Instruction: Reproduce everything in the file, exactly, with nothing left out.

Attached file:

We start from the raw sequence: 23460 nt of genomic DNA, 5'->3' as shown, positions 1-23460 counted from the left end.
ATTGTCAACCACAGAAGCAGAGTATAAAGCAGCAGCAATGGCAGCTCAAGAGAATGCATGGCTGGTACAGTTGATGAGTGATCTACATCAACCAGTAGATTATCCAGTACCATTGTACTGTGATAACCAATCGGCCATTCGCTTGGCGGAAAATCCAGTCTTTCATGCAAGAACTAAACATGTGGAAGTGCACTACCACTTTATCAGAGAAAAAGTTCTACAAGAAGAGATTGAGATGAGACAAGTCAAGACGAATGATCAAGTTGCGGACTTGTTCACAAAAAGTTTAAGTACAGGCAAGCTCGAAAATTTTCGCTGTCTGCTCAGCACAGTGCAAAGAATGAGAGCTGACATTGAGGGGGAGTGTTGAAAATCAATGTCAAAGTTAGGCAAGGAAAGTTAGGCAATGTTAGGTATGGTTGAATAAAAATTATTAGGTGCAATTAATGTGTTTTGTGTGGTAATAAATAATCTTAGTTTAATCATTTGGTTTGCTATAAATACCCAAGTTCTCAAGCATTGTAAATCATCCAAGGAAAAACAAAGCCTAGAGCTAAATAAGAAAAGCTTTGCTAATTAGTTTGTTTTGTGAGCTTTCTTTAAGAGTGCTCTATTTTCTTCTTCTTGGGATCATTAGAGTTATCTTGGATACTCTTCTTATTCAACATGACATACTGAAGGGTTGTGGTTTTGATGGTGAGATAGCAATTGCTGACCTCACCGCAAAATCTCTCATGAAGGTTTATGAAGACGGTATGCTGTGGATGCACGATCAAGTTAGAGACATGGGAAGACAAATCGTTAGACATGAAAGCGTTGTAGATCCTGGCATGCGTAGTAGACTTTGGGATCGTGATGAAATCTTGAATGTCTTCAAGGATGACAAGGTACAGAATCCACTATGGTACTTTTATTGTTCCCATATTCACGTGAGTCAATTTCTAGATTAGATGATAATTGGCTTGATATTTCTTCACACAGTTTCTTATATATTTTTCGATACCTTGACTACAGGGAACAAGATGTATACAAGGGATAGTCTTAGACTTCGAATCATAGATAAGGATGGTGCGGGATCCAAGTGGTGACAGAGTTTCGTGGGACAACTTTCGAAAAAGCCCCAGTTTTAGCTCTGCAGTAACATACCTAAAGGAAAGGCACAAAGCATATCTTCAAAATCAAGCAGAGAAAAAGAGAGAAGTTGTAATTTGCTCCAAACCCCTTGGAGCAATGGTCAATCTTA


We start from the raw sequence: 23460 nt of genomic DNA, 5'->3' as shown, positions 1-23460 counted from the left end.
ATTGTCAACCACAGAAGCAGAGTATAAAGCAGCAGCAATGGCAGCTCAAGAGAATGCATGGCTGGTACAGTTGATGAGTGATCTACATCAACCAGTAGATTATCCAGTACCATTGTACTGTGATAACCAATCGGCCATTCGCTTGGCGGAAAATCCAGTCTTTCATGCAAGAACTAAACATGTGGAAGTGCACTACCACTTTATCAGAGAAAAAGTTCTACAAGAAGAGATTGAGATGAGACAAGTCAAGACGAATGATCAAGTTGCGGACTTGTTCACAAAAAGTTTAAGTACAGGCAAGCTCGAAAATTTTCGCTGTCTGCTCAGCACAGTGCAAAGAATGAGAGCTGACATTGAGGGGGAGTGTTGAAAATCAATGTCAAAGTTAGGCAAGGAAAGTTAGGCAATGTTAGGTATGGTTGAATAAAAATTATTAGGTGCAATTAATGTGTTTTGTGTGGTAATAAATAATCTTAGTTTAATCATTTGGTTTGCTATAAATACCCAAGTTCTCAAGCATTGTAAATCATCCAAGGAAAAACAAAGCCTAGAGCTAAATAAGAAAAGCTTTGCTAATTAGTTTGTTTTGTGAGCTTTCTTTAAGAGTGCTCTATTTTCTTCTTCTTGGGATCATTAGAGTTATCTTGGATACTCTTCTTATTCAACATGACATACTGAAGGGTTGTGGTTTTGATGGTGAGATAGCAATTGCTGACCTCACCGCAAAATCTCTCATGAAGGTTTATGAAGACGGTATGCTGTGGATGCACGATCAAGTTAGAGACATGGGAAGACAAATCGTTAGACATGAAAGCGTTGTAGATCCTGGCATGCGTAGTAGACTTTGGGATCGTGATGAAATCTTGAATGTCTTCAAGGATGACAAGGTACAGAATCCACTATGGTACTTTTATTGTTCCCATATTCACGTGAGTCAATTTCTAGATTAGATGATAATTGGCTTGATATTTCTTCACACAGTTTCTTATATATTTTTCGATACCTTGACTACAGGGAACAAGATGTATACAAGGGATAGTCTTAGACTTCGAATCATAGATAAGGATGGTGCGGGATCCAAGTGGTGACAGAGTTTCGTGGGACAACTTTCGAAAAAGCCCCAGTTTTAGCTCTGCAGTAACATACCTAAAGGAAAGGCACAAAGCATATCTTCAAAATCAAGCAGAGAAAAAGAGAGAAGTTGTAATTTGCTCCAAACCCCTTGGAGCAATGGTCAATCTTA